I went to DDDSW on Saturday( a conference based around Microsoft technologies) specifically to see one session.
"Rewriting software is the single worst mistake you can make - apparently" by Phil Collins.
This subject is dear to my mind as I've been involved in many rewrite projects over the years with varying degrees of success. Its also a big part of my studies at the minute.
Phil is a confident speaker and this session is an experience report rather than a "How to" session. Some of the choices that Phil has made I disagree with. I want to share the reasons why I disagree, not to have a pop at Phil but just to get clear in my mind why I do.
Phil was moving from an old tightly coupled legacy system and he had a free choice of languages. He quite rightly had an R & D session on a few languages. However the basis of the choice he made given in the talk was problems with case insensitivity. There are many factors for choosing a language, tooling support & flexibility are two that spring to mind but the issues that you have in the first few weeks you will soon forget and so case insensitivity is a minor distraction in my opinion. Choose a language and platform that is right for the application not just the rewrite project.
Screen by screen rewrite.
Why? Sure you get all the features but this is an excellent time to find out exactly what you do use and more importantly what you don't. I know this from first had experience. I joined a rewrite project late that had done exactly this. There were dozens and I mean dozens of text boxes and fields in the application that were not used any more. Whole screens were devoted to the parts of the business that just didn't exist any more.
Take the time to talk with your users about each screen. Try and come up with the story behind each feature. If your users don't need it. Don't rewrite it. This saves you time and gives you opportunity to remove cruft from your application.
To be fair Phil did share a story where he added more features based on user interaction. I'm assuming that he may not have blindly rewritten all features.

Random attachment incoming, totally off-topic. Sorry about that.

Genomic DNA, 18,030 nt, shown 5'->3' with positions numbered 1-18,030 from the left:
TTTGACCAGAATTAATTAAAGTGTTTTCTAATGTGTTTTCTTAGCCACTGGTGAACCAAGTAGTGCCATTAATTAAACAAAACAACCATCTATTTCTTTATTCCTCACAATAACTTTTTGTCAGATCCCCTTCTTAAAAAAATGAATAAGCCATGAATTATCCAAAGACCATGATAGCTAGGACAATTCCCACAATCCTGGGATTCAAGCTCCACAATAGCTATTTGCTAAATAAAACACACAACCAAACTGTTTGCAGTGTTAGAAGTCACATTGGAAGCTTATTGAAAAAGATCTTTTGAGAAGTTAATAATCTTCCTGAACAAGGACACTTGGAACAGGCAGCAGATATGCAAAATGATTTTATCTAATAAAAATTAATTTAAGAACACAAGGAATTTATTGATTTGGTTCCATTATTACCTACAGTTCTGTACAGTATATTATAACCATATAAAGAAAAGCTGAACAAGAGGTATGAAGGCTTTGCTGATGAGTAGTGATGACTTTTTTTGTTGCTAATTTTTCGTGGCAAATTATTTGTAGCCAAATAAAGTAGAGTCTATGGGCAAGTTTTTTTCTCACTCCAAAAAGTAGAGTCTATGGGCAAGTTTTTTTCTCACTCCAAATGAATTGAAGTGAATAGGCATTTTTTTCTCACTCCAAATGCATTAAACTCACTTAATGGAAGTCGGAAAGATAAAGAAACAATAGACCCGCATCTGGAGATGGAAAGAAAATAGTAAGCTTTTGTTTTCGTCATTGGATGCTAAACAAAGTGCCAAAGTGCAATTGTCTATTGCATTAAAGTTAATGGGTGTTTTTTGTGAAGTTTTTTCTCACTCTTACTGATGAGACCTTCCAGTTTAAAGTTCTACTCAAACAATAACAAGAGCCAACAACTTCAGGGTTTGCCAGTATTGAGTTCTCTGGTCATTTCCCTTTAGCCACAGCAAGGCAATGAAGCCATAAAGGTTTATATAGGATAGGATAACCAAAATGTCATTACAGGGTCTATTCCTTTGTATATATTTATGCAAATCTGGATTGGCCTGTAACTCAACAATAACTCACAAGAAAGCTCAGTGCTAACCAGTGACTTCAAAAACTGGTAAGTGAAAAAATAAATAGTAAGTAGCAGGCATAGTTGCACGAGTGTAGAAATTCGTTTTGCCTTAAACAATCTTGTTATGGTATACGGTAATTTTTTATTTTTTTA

What Phil has got right:
Phil lauds this and has a very funky set of build radiators. (BVC of the build status) and I agree. CI is instant feedback and build radiators are key to that feedback.
Phil tells his devs to go slowly. Any project should not be done a break neck speed. Otherwise you are under pressure to cut corners. If you are just in a race to rewrite a function you will make mistakes. A rewrite is an opportunity to cut tech debt. Don't make the mistake of adding more.
... I love just scribbling down stuff on white boards too. It is simply a great way to share ideas and concepts.
What I would do - ascertain the vision
Assuming that the rewrite has to be done. I would try and extract the vision for the project. Why is it that we have to do this rewrite? What are we trying to get out of the the rewrite? It may be to improve usability or performance. It may be for legal reasons. It may be the the cost of change is high in the legacy application or that the technology is just not supported.
Observe system usage
Given we now have a vision, a set of woolly statements that we are heading towards we can now look at the current application and its features. Look at each of the features and see if they still align with how the users are using them. A good idea here is to sit with the users and observe their daily activity. Its an eye opener to see how your application is actually being used and its often not as designed. Of course you will not all of the usage in just one session but you will certainly get the core.
Speak with your users
Next step is to interview your users find out what they think their processes are. At this point you should pick up things they do that you didn't pick up on the initial sweep. This is a great opportunity to find clunky procedure where you can improve upon. Many times I've done this and found hidden manual process too.
Collaborate to write automated specifications
Now that you have a vision, an idea of how the users are using the system and the processes they are trying to follow you can begin to look at the features the system needs to achieve the processes. These features can be broken down into user stories and then you can provide examples to specify the features. A tool like Cucumber (or SpecFlow) can work well in situations like this. Now that your specs are automated you can get that cosy feedback loop when you check with your CI system.
Split your work up into chunks. Stop then reflect. Are we missing something? If so add it. Show your work to your users regularly. Rollout to them as soon as possible and as much as possible.
Phil's got some good ideas but his focus is different from mine. Check out his blog http://soyouthinkyouneedtorewrite.com/ for some views on rewrites and if he does his talk near you go see it. But also don't rewrite feature for feature. Take the opportunity to prune dead features and improve existing ones.